What's Next for the Trans-Pacific Partnership?
After 7 years of negotiations, the 12 members of the Trans-Pacific Partnership (“TPP”) signed a free-trade agreement in early 2016. This agreement impacts 40% of U.S. imports/exports and whose partners account for more than $1.5 trillion worth of trade with the U.S.
The agreement’s stated purpose is to "promote economic growth; support the creation and retention of jobs; enhance innovation, productivity and competitiveness; raise living standards; reduce poverty in our countries; and promote transparency, good governance, and enhanced labor and environmental protections."
The TPP agreement would reduce 18,000 tariffs on nearly all goods and services. It also prevents TPP countries from maintaining, expanding or creating new trade barriers to other member countries.
Some of the potential sticking points of the agreement include issues relating to intellectual property, state-owned enterprises, currency manipulation, and investor-state disputes.
Experts are split on the potential impact to the U.S. Proponents claim the TPP would increase access to U.S. products, notably from small businesses, agriculture and pharmaceutical companies. Opponents contend the TPP will decrease wages, negatively impact the environment, and increase the costs for medicines in certain countries.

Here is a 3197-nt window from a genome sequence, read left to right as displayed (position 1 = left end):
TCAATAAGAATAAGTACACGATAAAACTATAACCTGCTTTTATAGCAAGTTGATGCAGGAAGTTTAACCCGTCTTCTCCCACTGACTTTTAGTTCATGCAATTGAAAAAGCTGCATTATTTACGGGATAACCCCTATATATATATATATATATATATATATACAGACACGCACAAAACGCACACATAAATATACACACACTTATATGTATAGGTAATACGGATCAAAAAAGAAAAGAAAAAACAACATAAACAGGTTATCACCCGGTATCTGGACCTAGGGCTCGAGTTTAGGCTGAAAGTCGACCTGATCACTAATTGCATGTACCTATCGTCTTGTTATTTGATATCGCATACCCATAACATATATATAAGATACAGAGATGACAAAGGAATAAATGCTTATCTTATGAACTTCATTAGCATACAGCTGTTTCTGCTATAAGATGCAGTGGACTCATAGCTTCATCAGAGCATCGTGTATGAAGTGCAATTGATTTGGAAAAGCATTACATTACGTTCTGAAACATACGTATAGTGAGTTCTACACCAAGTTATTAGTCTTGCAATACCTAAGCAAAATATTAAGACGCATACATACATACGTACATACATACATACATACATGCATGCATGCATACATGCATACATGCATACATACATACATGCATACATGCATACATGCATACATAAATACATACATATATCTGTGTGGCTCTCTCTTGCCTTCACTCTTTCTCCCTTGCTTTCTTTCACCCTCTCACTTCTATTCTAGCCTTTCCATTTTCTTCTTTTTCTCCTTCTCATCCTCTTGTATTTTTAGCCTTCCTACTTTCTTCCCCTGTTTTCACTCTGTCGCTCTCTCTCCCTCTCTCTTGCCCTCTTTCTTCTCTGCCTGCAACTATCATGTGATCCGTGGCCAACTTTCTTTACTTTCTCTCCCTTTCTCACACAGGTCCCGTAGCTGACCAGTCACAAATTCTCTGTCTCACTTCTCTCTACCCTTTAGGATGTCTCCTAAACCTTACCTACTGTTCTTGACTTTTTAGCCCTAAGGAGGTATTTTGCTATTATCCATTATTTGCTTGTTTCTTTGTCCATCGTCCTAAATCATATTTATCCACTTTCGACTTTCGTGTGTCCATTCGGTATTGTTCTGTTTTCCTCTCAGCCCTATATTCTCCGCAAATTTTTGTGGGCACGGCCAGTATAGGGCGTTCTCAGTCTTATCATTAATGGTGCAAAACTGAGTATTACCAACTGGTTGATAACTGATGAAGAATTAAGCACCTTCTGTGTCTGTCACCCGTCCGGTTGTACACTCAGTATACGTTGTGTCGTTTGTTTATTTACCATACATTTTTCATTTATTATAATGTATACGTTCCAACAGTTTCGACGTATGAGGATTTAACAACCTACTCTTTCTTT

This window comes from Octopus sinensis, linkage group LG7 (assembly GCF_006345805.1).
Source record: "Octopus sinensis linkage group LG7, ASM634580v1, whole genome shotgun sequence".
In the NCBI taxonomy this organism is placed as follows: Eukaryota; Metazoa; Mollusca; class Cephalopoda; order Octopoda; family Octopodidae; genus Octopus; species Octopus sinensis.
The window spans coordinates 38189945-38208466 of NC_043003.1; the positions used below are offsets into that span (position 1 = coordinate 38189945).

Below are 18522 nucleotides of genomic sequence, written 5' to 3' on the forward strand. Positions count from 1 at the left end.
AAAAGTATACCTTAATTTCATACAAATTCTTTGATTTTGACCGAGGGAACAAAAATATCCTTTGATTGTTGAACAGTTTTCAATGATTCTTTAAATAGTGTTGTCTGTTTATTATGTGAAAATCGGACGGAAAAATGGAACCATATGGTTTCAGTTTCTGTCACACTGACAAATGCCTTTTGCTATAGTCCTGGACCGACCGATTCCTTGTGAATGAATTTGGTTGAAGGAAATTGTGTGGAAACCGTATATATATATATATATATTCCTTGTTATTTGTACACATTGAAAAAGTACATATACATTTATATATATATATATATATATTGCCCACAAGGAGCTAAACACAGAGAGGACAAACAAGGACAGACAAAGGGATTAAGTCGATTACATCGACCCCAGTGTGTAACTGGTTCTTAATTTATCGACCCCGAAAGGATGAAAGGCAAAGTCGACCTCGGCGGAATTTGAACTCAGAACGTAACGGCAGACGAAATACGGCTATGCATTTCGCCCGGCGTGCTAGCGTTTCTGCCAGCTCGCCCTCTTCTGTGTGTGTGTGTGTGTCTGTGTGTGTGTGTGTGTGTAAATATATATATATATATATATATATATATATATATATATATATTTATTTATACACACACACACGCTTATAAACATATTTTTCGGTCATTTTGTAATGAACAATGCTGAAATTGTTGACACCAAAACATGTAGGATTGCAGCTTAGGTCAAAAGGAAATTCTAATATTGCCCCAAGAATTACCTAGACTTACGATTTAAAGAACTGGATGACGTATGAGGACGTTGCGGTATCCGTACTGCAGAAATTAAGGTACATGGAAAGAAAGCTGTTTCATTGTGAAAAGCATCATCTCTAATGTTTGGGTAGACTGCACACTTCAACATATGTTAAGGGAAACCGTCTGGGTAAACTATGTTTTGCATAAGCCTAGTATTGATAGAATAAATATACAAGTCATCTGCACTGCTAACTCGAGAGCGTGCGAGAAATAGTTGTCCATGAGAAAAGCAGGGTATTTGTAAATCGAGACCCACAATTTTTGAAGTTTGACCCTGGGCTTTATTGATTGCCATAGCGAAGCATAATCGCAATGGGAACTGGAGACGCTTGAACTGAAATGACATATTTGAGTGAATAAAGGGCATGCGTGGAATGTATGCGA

One notable absence from the agreement is China. For the time being, it has determined that there is not much benefit to joining and is pursuing its own Asian trade agreements. However, China and several other Trans-Pacific countries have left the door open to joining at a later date.
The next step is for each of the 12 signatories to ratify the agreement. If this does not happen before February 4, 2018, it automatically goes into effect after ratification by at least 6 countries that collectively account for more than 85% of the GDP of all 12 members.
|Trans-Pacific Partnership Members|